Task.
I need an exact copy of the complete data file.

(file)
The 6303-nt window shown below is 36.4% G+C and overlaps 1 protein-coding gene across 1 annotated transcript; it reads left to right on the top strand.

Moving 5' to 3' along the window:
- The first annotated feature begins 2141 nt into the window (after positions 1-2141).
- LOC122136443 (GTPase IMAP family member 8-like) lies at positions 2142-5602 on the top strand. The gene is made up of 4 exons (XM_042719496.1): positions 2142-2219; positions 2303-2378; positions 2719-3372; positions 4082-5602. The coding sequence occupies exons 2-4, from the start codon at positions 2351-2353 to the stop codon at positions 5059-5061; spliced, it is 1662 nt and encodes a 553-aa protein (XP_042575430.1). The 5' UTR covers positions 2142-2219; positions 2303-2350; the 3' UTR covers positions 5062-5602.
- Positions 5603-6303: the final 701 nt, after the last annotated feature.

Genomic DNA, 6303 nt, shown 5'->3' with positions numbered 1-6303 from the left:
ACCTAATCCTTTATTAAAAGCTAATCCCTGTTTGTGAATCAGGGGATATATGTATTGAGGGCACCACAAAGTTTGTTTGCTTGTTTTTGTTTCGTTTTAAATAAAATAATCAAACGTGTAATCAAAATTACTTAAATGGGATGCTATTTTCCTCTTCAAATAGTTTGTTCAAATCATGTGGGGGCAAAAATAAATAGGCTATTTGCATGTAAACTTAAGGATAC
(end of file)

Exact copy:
The 6303-nt window shown below is 36.4% G+C and overlaps 1 protein-coding gene across 1 annotated transcript; it reads left to right on the top strand.

Moving 5' to 3' along the window:
- The first annotated feature begins 2141 nt into the window (after positions 1-2141).
- LOC122136443 (GTPase IMAP family member 8-like) lies at positions 2142-5602 on the top strand. The gene is made up of 4 exons (XM_042719496.1): positions 2142-2219; positions 2303-2378; positions 2719-3372; positions 4082-5602. The coding sequence occupies exons 2-4, from the start codon at positions 2351-2353 to the stop codon at positions 5059-5061; spliced, it is 1662 nt and encodes a 553-aa protein (XP_042575430.1). The 5' UTR covers positions 2142-2219; positions 2303-2350; the 3' UTR covers positions 5062-5602.
- Positions 5603-6303: the final 701 nt, after the last annotated feature.

Genomic DNA, 6303 nt, shown 5'->3' with positions numbered 1-6303 from the left:
ACCTAATCCTTTATTAAAAGCTAATCCCTGTTTGTGAATCAGGGGATATATGTATTGAGGGCACCACAAAGTTTGTTTGCTTGTTTTTGTTTCGTTTTAAATAAAATAATCAAACGTGTAATCAAAATTACTTAAATGGGATGCTATTTTCCTCTTCAAATAGTTTGTTCAAATCATGTGGGGGCAAAAATAAATAGGCTATTTGCATGTAAACTTAAGGATAC